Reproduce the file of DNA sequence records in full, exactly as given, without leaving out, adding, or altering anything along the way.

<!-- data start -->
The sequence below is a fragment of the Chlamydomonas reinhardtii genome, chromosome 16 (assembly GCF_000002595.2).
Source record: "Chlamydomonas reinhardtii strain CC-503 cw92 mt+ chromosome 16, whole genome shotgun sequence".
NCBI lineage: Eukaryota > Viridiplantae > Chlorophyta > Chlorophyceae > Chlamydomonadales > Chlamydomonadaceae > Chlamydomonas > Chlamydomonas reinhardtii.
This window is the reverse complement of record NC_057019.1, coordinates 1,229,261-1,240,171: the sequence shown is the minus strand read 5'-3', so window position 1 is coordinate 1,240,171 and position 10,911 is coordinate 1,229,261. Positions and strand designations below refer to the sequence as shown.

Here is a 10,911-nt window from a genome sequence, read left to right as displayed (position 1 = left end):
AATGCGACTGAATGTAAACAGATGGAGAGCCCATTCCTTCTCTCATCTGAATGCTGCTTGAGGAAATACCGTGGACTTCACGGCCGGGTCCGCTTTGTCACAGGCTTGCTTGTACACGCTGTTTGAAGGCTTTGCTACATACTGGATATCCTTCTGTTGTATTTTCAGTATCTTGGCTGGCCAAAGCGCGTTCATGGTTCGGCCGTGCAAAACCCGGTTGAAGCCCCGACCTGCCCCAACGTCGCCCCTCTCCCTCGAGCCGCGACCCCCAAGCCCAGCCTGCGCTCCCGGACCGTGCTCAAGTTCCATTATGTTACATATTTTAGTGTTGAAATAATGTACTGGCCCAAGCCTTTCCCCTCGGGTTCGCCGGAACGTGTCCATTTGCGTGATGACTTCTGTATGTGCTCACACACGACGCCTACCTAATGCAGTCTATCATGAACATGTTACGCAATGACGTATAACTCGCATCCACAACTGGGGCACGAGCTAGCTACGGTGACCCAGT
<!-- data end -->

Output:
The sequence below is a fragment of the Chlamydomonas reinhardtii genome, chromosome 16 (assembly GCF_000002595.2).
Source record: "Chlamydomonas reinhardtii strain CC-503 cw92 mt+ chromosome 16, whole genome shotgun sequence".
NCBI lineage: Eukaryota > Viridiplantae > Chlorophyta > Chlorophyceae > Chlamydomonadales > Chlamydomonadaceae > Chlamydomonas > Chlamydomonas reinhardtii.
This window is the reverse complement of record NC_057019.1, coordinates 1,229,261-1,240,171: the sequence shown is the minus strand read 5'-3', so window position 1 is coordinate 1,240,171 and position 10,911 is coordinate 1,229,261. Positions and strand designations below refer to the sequence as shown.

Here is a 10,911-nt window from a genome sequence, read left to right as displayed (position 1 = left end):
AATGCGACTGAATGTAAACAGATGGAGAGCCCATTCCTTCTCTCATCTGAATGCTGCTTGAGGAAATACCGTGGACTTCACGGCCGGGTCCGCTTTGTCACAGGCTTGCTTGTACACGCTGTTTGAAGGCTTTGCTACATACTGGATATCCTTCTGTTGTATTTTCAGTATCTTGGCTGGCCAAAGCGCGTTCATGGTTCGGCCGTGCAAAACCCGGTTGAAGCCCCGACCTGCCCCAACGTCGCCCCTCTCCCTCGAGCCGCGACCCCCAAGCCCAGCCTGCGCTCCCGGACCGTGCTCAAGTTCCATTATGTTACATATTTTAGTGTTGAAATAATGTACTGGCCCAAGCCTTTCCCCTCGGGTTCGCCGGAACGTGTCCATTTGCGTGATGACTTCTGTATGTGCTCACACACGACGCCTACCTAATGCAGTCTATCATGAACATGTTACGCAATGACGTATAACTCGCATCCACAACTGGGGCACGAGCTAGCTACGGTGACCCAGT